Wednesday, April 29, 2009

Me Tarzan

In 'The Unfolding of Language - an evolutionary your of mankind's greatest invention', linguist Guy Deutscher presents a theory as to the processes and mechanisms by which human language might have evolved to it's current power and complexity (as best exemplified by Shakespeare's sonnets, Japanese haikus, and Twitter streams).

According to the theory, human language evolved through opposing forces of destruction (our natural tendency to save effort by shortening and compressing words) & creation (new words).

Deutscher starts with a simple story, told without the structures such as prepositions, tenses, cases, conjunctions etc that give current language its expressiveness

girl fruit pick     turn        mamoth see
girl run        tree reach        climb     mammoth tree shake
girl yell yell             father run        spear throw
mammoth roar       fall

Justifying the above simple 'Me Tarzan' scaffolding as a legitimate starting point on which his evolutionary forces would have operated, Deutscher presents 4 'natural and transparent principles' (e.g. keep things that are close together in time close together in the story, etc) that, he argues, are sufficient.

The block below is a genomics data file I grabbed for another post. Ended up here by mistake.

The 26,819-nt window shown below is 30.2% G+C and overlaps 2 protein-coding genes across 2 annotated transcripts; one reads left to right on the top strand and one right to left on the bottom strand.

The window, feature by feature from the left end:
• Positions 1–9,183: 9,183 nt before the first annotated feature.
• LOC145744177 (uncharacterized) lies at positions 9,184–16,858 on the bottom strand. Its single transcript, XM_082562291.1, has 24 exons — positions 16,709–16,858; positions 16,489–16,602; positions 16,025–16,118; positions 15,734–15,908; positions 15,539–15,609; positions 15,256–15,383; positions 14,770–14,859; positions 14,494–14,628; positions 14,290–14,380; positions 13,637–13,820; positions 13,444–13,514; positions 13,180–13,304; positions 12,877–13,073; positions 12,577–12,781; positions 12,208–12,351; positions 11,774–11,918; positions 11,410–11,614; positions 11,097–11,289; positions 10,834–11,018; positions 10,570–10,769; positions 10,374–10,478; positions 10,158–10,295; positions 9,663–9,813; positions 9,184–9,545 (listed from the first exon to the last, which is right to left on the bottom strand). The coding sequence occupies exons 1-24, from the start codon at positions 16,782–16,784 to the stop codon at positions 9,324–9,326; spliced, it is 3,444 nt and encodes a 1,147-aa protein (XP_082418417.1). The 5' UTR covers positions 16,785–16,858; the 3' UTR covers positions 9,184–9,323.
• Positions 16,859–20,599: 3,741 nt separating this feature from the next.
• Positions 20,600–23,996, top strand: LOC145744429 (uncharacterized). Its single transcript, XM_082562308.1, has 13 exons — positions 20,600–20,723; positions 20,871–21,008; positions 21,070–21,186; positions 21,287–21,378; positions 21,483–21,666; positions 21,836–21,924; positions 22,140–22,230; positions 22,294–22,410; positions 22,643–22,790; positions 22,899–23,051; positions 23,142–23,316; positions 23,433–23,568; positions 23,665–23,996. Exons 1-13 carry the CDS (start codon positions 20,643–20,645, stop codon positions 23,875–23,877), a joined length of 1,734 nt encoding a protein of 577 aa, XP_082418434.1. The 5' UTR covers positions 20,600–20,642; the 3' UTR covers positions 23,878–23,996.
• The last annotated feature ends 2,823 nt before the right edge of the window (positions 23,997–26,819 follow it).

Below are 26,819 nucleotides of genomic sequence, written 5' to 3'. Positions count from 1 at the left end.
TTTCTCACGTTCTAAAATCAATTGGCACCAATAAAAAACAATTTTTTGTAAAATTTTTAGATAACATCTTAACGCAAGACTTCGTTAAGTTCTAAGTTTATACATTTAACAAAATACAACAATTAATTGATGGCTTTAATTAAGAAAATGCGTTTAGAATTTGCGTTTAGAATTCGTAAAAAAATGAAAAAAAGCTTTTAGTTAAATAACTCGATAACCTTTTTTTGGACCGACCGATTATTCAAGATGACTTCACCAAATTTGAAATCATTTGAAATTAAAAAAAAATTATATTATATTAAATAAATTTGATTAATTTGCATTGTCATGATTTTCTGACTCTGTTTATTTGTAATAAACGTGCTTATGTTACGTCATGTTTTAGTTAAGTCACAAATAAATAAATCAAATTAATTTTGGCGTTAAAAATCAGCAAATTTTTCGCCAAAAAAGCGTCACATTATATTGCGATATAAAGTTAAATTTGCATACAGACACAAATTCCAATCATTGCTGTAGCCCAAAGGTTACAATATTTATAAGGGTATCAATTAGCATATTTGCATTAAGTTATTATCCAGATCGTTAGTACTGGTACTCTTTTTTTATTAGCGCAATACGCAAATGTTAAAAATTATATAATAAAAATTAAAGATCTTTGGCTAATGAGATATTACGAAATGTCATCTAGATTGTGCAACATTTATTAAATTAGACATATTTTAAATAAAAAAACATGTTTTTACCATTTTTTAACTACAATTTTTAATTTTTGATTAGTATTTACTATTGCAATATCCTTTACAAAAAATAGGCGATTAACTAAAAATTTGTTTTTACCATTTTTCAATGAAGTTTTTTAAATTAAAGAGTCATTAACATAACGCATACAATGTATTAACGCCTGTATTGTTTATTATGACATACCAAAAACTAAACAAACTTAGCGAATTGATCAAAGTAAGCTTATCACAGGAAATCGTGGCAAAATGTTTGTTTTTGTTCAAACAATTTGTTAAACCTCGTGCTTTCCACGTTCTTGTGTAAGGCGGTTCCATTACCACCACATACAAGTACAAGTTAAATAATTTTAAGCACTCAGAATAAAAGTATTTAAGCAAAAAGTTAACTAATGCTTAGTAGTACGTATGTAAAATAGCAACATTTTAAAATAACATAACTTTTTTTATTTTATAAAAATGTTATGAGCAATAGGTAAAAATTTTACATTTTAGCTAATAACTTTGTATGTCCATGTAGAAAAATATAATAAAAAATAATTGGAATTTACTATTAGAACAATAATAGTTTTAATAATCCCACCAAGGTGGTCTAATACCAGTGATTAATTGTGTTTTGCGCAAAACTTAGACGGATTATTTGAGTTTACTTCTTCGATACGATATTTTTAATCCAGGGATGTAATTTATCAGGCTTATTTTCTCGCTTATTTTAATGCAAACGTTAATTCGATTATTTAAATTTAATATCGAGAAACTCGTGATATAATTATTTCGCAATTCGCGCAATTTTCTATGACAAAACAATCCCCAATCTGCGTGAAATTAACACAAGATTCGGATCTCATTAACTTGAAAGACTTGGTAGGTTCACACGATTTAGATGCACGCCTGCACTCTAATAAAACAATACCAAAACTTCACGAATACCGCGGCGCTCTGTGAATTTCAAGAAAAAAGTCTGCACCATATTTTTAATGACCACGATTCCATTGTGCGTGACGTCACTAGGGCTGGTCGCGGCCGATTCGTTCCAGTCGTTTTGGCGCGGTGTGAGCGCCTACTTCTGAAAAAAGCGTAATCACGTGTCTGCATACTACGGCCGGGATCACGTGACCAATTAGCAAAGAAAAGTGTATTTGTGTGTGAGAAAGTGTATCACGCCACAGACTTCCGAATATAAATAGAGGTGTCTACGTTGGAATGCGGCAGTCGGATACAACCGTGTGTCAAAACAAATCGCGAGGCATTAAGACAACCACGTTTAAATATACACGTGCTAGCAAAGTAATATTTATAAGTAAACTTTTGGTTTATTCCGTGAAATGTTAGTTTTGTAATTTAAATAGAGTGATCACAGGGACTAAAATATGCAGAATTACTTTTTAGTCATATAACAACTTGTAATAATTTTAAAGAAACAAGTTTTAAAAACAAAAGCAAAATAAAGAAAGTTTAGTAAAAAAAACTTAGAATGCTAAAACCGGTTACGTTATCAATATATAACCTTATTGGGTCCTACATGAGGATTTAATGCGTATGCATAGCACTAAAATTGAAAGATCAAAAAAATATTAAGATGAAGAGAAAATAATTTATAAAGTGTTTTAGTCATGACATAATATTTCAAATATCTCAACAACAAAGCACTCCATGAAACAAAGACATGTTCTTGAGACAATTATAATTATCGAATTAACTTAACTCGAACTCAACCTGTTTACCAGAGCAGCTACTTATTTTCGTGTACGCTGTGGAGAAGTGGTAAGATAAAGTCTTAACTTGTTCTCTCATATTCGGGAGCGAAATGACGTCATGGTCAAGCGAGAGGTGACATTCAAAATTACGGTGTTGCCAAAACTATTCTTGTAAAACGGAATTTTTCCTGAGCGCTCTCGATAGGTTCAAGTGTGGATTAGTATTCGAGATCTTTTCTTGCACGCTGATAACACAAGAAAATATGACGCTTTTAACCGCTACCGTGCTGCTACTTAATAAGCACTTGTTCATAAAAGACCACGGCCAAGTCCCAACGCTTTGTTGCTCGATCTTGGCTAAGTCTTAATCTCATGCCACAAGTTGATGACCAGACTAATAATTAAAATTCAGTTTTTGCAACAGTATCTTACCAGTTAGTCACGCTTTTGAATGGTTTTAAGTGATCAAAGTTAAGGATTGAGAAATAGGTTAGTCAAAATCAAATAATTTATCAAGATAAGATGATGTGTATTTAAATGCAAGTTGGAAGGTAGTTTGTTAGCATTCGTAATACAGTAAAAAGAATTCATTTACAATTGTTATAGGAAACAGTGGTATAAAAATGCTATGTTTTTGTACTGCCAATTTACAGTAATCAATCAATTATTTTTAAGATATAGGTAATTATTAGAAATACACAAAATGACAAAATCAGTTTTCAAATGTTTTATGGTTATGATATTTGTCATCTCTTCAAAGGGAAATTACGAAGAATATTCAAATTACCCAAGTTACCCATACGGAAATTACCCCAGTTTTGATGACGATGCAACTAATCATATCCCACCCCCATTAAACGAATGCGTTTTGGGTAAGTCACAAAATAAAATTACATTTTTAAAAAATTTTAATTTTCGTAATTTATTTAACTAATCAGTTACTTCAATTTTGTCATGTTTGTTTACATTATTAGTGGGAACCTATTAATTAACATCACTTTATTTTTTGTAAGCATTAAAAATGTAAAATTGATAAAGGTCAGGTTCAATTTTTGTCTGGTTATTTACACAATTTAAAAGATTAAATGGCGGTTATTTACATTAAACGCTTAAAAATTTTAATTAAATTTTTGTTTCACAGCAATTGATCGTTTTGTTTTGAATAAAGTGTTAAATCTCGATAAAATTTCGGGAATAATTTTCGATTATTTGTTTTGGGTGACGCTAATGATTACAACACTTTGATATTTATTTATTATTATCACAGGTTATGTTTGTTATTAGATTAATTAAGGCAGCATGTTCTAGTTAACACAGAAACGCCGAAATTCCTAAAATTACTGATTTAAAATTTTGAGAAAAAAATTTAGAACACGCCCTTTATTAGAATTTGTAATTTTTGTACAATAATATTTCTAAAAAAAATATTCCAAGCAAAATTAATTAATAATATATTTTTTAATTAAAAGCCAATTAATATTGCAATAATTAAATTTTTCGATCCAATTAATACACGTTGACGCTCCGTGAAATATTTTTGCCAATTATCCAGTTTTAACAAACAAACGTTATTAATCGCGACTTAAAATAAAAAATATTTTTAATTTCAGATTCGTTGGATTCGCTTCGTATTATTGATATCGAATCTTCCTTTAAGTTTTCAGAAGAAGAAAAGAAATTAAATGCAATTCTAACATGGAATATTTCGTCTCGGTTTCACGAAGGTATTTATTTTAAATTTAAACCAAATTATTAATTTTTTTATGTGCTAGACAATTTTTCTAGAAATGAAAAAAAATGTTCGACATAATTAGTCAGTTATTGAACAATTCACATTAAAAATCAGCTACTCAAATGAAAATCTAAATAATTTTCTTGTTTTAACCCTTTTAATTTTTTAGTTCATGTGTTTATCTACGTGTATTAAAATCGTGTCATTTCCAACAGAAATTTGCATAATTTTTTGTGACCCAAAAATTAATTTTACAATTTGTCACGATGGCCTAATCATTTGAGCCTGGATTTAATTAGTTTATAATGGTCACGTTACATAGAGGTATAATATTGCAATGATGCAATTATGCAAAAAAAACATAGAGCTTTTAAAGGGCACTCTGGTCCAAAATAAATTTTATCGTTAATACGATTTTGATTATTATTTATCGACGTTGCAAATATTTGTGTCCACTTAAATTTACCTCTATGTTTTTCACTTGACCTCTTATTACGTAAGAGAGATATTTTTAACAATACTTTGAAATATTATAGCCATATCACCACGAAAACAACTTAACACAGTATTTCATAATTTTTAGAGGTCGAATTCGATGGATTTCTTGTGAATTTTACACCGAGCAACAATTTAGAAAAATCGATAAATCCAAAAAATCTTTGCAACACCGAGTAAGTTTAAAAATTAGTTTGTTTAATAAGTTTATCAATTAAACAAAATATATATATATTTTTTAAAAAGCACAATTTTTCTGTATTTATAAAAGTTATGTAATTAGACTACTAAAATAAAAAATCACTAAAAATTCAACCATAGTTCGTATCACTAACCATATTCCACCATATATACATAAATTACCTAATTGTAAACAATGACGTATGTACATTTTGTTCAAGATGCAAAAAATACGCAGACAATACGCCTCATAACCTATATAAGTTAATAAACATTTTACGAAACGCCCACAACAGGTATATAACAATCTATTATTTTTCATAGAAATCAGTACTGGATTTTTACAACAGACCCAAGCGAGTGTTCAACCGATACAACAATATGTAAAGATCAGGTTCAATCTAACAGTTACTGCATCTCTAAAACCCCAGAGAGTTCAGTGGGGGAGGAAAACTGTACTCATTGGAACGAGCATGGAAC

The third principle is "Don't be a bore", i.e. those parts of the narrative which are less important, or can be understood from the context, need not be restated. For instance, reworking the story's first part and repeating the actor involved

girl fruit pick    girl turn    girl mammoth see    girl run     girl tree reach    girl tree climb

Because listeners can work out from the context that it was the girl that turned around, and not the mammoth, there is no need to restate it every time. To do so is wasted effort. The identities need only be made explicit when there are multiple possibilities, e.g. either the girl or the mammoth might have run away. At other times, identities may be safely left implicit (or replaced with time and effort-saving references such as the pronouns 'she' & 'it'.)

As a warning, Deutscher writes

Of course, speakers cannot always assume that the identity of the participants will be obvious to the listener.


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